No actual character generation rules are provided in the current playtest document, but there is enough to make some extrapolation. That said, take the following with a grain of salt.

Ability scores are the same six as always, and have their modifiers calculated the same way as in 3.X and 4E - which is a good thing, in my book. As to their effects, the greatest innovation is the fact that all abilities are used for saving throws (as explained above). Other than that, ability effects are fairly close to those of 3.X, with a few welcome fixes.

Strength is mostly used for attack and damage with melee and thrown weapons. It also determines encumbrance, which seems to be more emphasized than in the later editions of the game, but will probably be ignorable anyway.

Dexterity determines AC (no int-based AC anymore, 4E fans!), initiative, and ranged attacks. Interestingly, it also works for attack and damage of “finesse” melee weapons (i.e. daggers and rapiers), which was a sticking point of 3.X rules.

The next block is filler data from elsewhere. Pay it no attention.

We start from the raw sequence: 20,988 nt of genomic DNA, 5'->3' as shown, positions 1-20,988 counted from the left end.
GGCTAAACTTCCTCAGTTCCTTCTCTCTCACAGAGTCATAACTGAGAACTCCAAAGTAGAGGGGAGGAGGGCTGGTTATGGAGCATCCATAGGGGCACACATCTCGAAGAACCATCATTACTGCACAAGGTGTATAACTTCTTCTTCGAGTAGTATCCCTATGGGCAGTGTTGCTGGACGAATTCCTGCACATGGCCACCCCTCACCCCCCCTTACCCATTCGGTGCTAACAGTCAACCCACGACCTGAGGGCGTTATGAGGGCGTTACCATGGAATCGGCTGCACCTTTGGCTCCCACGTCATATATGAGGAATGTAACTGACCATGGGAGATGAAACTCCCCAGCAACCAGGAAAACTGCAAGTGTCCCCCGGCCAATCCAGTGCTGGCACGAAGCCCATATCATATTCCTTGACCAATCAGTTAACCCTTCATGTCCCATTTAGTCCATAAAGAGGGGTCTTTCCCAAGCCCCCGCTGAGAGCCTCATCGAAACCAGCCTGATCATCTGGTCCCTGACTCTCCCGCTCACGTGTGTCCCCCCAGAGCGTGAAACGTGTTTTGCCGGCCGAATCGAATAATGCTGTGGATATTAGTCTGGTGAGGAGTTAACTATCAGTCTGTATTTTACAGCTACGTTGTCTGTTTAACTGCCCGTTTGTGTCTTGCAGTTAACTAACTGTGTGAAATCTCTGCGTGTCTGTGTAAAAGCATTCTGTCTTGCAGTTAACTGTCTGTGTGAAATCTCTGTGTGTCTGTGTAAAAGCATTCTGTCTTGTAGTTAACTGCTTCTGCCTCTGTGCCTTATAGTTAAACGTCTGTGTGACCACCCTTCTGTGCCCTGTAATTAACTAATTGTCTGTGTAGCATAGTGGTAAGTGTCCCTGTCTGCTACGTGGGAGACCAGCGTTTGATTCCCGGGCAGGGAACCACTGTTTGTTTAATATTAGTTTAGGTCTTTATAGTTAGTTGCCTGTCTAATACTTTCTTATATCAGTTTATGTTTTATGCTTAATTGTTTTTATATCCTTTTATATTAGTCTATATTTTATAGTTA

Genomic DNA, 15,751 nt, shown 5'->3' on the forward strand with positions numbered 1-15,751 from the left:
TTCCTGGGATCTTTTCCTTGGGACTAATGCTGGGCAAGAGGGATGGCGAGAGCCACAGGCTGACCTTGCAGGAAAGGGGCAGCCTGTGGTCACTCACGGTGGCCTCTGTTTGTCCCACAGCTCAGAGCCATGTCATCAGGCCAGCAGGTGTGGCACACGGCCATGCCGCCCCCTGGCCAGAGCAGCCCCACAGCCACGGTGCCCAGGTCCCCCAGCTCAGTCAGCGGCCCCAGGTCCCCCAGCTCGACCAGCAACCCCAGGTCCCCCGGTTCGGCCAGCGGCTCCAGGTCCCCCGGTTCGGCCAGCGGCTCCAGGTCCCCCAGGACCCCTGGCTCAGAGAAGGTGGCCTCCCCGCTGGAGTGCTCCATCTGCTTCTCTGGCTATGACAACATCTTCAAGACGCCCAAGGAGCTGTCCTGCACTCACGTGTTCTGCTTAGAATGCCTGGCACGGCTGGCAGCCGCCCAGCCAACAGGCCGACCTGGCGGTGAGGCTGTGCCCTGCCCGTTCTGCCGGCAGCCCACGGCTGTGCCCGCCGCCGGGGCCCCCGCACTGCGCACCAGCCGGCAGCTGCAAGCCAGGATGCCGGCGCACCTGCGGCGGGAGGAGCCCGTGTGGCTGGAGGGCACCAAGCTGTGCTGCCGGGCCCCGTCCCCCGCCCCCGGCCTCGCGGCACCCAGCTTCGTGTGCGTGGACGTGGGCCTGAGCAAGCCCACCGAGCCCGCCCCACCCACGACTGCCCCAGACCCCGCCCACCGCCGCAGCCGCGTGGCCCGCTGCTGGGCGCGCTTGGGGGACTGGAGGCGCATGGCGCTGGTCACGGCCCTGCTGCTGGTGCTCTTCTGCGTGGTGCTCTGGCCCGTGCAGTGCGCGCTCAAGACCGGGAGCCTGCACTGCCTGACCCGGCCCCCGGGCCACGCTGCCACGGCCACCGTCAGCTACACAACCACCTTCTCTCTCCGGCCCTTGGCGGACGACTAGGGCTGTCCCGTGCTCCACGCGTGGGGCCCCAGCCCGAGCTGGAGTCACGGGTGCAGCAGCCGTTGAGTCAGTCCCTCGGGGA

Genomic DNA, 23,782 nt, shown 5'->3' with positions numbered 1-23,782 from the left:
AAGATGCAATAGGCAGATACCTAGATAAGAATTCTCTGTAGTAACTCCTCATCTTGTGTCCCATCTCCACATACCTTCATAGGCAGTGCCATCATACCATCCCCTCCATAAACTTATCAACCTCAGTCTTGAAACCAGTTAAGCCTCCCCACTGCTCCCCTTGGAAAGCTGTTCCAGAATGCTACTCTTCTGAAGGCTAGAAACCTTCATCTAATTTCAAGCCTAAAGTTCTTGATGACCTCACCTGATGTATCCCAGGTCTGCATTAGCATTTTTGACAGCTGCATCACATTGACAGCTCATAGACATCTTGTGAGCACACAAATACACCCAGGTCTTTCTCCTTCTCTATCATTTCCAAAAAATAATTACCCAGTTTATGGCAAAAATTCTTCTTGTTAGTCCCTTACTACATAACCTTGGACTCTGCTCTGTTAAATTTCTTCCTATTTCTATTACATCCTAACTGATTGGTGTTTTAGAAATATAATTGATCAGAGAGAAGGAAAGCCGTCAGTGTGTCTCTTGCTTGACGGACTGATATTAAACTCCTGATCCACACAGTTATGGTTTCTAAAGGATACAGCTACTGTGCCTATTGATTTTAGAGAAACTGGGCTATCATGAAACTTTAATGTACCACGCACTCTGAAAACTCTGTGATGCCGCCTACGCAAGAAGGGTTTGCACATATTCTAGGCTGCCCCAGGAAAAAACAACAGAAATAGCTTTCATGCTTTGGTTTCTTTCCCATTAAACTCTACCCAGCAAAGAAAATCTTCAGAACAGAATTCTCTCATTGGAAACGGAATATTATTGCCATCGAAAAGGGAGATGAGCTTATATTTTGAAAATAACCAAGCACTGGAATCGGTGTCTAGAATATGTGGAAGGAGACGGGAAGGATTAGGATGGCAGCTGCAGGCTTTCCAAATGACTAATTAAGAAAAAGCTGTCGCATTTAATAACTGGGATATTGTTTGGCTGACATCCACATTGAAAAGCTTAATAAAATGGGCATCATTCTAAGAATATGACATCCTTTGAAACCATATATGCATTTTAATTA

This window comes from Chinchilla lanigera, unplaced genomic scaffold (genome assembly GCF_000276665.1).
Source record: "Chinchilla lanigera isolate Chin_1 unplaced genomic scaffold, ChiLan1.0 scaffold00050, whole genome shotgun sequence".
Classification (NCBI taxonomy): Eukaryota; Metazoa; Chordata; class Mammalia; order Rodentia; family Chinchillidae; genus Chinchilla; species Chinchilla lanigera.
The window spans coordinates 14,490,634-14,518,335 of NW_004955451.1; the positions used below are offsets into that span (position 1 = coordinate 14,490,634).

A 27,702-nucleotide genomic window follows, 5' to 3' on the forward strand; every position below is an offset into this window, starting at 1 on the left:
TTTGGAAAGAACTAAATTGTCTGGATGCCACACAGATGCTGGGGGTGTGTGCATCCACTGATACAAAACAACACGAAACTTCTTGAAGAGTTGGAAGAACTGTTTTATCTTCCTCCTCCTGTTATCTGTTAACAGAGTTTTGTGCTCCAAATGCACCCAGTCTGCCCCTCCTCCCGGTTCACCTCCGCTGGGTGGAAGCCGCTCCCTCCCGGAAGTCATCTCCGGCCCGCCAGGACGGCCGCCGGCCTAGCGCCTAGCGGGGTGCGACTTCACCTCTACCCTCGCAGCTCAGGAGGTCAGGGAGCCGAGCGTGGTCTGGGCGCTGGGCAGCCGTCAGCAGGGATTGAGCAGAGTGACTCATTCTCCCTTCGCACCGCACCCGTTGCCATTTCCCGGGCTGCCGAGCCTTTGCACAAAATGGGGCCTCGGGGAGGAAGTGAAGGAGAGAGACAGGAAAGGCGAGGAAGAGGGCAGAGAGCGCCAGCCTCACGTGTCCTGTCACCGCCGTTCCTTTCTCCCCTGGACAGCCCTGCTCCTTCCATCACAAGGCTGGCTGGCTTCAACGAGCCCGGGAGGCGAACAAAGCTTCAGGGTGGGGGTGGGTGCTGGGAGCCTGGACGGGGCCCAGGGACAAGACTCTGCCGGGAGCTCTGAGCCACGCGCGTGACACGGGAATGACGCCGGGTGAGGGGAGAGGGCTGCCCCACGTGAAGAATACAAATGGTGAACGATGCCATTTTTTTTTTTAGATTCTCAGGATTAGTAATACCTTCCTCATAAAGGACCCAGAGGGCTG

Constitution is used for HP, with initial HP value equal to Con score, and Con modifier affecting non-magical healing, and having a small effect on HP gain across levels.

Mental abilities (Intelligence, Wisdom, Charisma) don’t change much, and are used mostly for certain types of magic, and skills.

Speaking of skills, I really like the current approach. There is no closed list of skills - rather, characters use plain ability checks for most tasks, and have “trained skills” which apply a moderate bonus (+3) to specific tasks, such as Perception, Stealth, or Handling Animals. Most skills have direct equivalents in 3.X and 4E, but there is also new stuff, like Commerce. For the most part, skills have been dissociated from class choice and are entirely dependent on Backgrounds, which are an optional addition to character building. This means that character classes that were traditionally lousy outside of combat, like Fighters, now have the same flexibility in roleplaying and exploration as most other characters. That said, there are specific classes (i.e rogues) that excel at skills and gain additional skill-related choices and bonuses.